I LOVE a robust debate, and you can imagine my delight when, in the March 7 Sun Star, I read Mr. Carvajal’s article “Condoms,” a topic after my own heart.
In his article, Mr. Carvajal praised Department of Health (DOH) Secretary Esperanza I. Cabral for distributing condoms, saying “it is the duty of a responsible Health department to put in place a reliable first line of defense such as the lowly condom.”
Hmm, not only did Mr. Carvajal use “responsible” to describe the DOH move, but also “reliable” to describe the condom, so I’d assume that, at the very least, and as a responsible newspaper columnist, Mr. Carvajal did a modicum of research on the topic before going out with guns blazing in favor of the DOH move.
I’m saying this because my own research shows that the condom is far from being a “reliable” public health intervention against HIV/Aids, which makes the DOH move far from being “responsible”.
Here’s what I got from Catholic Answers: “Condoms have a substantial failure rate for Aids transmission. The risk of fatal infection is quantifiably significant. Among heterosexual couples studied using condoms in which one partner was infected, 30 percent became infected within the year" (M. Fischl, "Evaluation of Heterosexual Partners, Children, and Household Contacts of Adults with Aids," Journal of the American Medical Association 257 : 447*449).”
I’ve checked the Journal of the American Medical Association, and it*s there all right. May I ask Mr. Carvajal for his comment please?
Here’s another source given by Catholic Answers: "Condom use was not significantly associated with protection against infection" (Padian, Windlestein, et al, "Male-to-Female Transmission of Human Immunodeficiency Virus," Journal of the American Medical Association 257 (1987): 788).”
And here’s a third one: "There are no clinical (human) data supporting the value of condoms in preventing the spread of a range of diseases including . . . human immunodeficiency virus (HIV), the precursor of Aids" (Lawrence J. McNamee, M.D., Brian F. McNamee, M.D., Aids: The Nation*s First Politically Protected Disease. National Medical Legal Publishing House, 1988, 102*113).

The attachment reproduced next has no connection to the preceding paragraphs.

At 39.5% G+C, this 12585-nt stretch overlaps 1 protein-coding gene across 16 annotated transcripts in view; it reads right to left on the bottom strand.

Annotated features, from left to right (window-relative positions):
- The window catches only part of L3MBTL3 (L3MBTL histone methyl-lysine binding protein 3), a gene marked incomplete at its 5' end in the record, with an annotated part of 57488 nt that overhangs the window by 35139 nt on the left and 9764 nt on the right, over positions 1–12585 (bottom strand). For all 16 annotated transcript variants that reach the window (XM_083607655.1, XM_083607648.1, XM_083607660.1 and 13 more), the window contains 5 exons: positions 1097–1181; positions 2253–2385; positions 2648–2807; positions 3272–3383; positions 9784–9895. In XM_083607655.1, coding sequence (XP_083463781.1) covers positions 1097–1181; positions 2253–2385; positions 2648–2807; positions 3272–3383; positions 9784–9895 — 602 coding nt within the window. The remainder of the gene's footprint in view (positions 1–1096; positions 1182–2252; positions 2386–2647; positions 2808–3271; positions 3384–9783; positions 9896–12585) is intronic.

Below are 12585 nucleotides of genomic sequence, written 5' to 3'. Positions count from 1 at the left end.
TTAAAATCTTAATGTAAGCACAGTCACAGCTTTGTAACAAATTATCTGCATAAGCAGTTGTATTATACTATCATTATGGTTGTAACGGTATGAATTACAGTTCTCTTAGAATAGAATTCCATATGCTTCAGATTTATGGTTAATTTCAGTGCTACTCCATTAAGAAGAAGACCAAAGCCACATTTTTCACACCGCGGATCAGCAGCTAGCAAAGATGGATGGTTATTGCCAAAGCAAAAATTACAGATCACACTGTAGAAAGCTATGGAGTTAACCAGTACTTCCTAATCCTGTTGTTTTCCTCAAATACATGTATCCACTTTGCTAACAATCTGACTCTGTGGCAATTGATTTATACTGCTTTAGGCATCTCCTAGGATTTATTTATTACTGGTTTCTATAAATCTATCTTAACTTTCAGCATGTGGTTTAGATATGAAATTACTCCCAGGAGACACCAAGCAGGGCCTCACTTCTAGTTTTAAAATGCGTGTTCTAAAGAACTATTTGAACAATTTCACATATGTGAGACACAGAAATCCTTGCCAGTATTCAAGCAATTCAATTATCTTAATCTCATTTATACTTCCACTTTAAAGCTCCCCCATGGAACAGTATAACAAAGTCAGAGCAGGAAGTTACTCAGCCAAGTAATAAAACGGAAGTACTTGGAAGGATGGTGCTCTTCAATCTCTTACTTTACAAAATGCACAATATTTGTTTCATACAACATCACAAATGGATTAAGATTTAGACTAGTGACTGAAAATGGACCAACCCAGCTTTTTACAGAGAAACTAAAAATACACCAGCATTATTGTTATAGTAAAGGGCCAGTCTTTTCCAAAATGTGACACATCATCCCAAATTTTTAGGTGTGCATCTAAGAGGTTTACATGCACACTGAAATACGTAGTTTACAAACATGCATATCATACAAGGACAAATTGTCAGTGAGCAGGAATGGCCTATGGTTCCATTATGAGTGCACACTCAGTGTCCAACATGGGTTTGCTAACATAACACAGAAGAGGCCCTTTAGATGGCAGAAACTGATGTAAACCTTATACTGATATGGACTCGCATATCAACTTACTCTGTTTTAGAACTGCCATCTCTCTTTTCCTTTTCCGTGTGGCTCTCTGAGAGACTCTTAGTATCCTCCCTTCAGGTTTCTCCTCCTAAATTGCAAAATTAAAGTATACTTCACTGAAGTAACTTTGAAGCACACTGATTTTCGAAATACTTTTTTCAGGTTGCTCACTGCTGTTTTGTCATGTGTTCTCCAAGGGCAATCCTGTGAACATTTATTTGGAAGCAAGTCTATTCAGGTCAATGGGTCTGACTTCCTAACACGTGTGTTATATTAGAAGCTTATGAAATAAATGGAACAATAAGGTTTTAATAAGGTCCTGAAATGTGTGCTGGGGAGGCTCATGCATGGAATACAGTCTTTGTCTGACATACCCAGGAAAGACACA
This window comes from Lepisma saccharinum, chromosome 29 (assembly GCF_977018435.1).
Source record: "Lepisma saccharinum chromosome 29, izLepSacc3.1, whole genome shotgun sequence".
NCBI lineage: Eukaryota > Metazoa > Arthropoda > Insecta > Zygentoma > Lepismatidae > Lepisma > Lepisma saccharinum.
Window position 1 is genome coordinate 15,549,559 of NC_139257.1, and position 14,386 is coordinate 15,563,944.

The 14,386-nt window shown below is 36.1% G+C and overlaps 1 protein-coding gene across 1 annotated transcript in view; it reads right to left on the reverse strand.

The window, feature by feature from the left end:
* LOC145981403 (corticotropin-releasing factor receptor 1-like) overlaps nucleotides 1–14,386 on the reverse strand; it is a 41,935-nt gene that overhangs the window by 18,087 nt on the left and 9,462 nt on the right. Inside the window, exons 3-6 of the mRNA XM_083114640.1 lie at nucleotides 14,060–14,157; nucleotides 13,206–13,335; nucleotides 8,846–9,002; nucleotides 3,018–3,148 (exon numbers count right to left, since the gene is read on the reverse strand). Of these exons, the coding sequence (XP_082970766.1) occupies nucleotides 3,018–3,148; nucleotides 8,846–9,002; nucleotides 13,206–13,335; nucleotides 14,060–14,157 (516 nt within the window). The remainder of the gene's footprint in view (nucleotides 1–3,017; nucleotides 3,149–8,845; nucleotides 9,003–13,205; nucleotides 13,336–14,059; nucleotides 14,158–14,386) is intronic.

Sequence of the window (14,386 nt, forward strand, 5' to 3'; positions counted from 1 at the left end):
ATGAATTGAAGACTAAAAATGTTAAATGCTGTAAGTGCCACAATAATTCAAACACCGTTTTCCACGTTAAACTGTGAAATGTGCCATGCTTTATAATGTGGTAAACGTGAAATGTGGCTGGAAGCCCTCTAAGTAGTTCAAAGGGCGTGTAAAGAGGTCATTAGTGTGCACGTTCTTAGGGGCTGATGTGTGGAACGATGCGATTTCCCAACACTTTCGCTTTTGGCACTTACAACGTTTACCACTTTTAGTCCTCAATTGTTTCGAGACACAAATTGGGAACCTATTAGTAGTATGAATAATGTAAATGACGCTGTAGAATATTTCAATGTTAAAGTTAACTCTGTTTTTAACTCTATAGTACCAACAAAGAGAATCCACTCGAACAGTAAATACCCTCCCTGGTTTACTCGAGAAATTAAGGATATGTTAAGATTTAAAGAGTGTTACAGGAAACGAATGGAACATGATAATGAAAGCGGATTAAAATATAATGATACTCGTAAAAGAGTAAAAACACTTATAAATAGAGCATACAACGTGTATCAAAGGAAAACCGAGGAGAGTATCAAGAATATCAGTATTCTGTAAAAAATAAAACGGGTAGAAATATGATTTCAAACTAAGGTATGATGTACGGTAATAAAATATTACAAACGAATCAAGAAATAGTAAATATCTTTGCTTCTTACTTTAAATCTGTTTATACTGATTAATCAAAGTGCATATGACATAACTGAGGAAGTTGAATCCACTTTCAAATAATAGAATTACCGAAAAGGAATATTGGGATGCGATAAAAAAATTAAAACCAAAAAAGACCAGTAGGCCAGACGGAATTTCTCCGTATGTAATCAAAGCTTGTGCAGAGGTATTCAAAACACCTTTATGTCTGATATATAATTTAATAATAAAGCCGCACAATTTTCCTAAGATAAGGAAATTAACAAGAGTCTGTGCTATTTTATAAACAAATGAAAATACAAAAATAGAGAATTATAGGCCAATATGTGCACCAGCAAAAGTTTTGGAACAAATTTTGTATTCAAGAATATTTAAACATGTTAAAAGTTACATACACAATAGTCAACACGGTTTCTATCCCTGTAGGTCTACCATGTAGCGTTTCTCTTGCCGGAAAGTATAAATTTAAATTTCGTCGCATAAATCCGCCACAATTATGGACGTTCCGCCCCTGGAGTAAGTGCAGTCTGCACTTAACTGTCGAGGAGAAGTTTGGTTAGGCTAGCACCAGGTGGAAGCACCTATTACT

And a fourth: "Sayings such as “the way to get Aids is from unprotected sex” should be avoided since they imply that “protected” sex is safe. It is not" (W. Shepherd Smith, Jr. "Another Point of View: Aids, HIV and Sex Education," Aids/HIV News, January/February 1992, 12).”
I'd like to point out to Mr. Carvajal that the findings quoted here are by professionals, medical men who should what they speak about. I'd ask Mr. Carvajal, therefore, to show me the findings of people who are equally medical professionals.
May I also ask Mr. Carvajal for his comment on the Uganda experience? Uganda had a 30 percent HIV/Aids rate in the 1980s, now it’s 2 percent, and, Mr. Carvajal, it was not condoms that licked the epidemic. On the contrary, Mr. Carvajal, the Ugandan president, Pres. Museveni emphatically thumbed down condoms as a way to check the spread of HIV Aids.
Would Mr. Carvajal care to know what licked the Aids epidemic in Uganda? You’re right, Mr. Carvajal, abstinence and staying faithful to one’s spouse, the very things the Church recommended, and the very things you sneer at. (firstname.lastname@example.org)